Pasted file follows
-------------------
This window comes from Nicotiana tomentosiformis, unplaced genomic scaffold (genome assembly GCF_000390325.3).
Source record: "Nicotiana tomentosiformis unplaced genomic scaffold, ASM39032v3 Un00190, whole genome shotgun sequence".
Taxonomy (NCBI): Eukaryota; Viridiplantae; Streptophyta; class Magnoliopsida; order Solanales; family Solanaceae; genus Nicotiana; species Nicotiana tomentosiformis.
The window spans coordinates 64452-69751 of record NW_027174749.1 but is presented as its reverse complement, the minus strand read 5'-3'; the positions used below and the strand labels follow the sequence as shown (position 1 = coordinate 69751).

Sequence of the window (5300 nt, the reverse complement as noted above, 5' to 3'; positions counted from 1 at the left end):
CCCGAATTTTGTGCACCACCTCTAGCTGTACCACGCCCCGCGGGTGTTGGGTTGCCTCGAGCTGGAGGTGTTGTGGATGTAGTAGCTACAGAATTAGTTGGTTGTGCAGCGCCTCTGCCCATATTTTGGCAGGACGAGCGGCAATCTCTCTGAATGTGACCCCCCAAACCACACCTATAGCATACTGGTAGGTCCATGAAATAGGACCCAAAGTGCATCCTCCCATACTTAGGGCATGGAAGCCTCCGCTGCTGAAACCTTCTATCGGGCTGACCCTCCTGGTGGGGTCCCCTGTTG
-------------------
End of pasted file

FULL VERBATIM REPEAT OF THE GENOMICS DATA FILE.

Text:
This window comes from Nicotiana tomentosiformis, unplaced genomic scaffold (genome assembly GCF_000390325.3).
Source record: "Nicotiana tomentosiformis unplaced genomic scaffold, ASM39032v3 Un00190, whole genome shotgun sequence".
Taxonomy (NCBI): Eukaryota; Viridiplantae; Streptophyta; class Magnoliopsida; order Solanales; family Solanaceae; genus Nicotiana; species Nicotiana tomentosiformis.
The window spans coordinates 64452-69751 of record NW_027174749.1 but is presented as its reverse complement, the minus strand read 5'-3'; the positions used below and the strand labels follow the sequence as shown (position 1 = coordinate 69751).

Sequence of the window (5300 nt, the reverse complement as noted above, 5' to 3'; positions counted from 1 at the left end):
CCCGAATTTTGTGCACCACCTCTAGCTGTACCACGCCCCGCGGGTGTTGGGTTGCCTCGAGCTGGAGGTGTTGTGGATGTAGTAGCTACAGAATTAGTTGGTTGTGCAGCGCCTCTGCCCATATTTTGGCAGGACGAGCGGCAATCTCTCTGAATGTGACCCCCCAAACCACACCTATAGCATACTGGTAGGTCCATGAAATAGGACCCAAAGTGCATCCTCCCATACTTAGGGCATGGAAGCCTCCGCTGCTGAAACCTTCTATCGGGCTGACCCTCCTGGTGGGGTCCCCTGTTG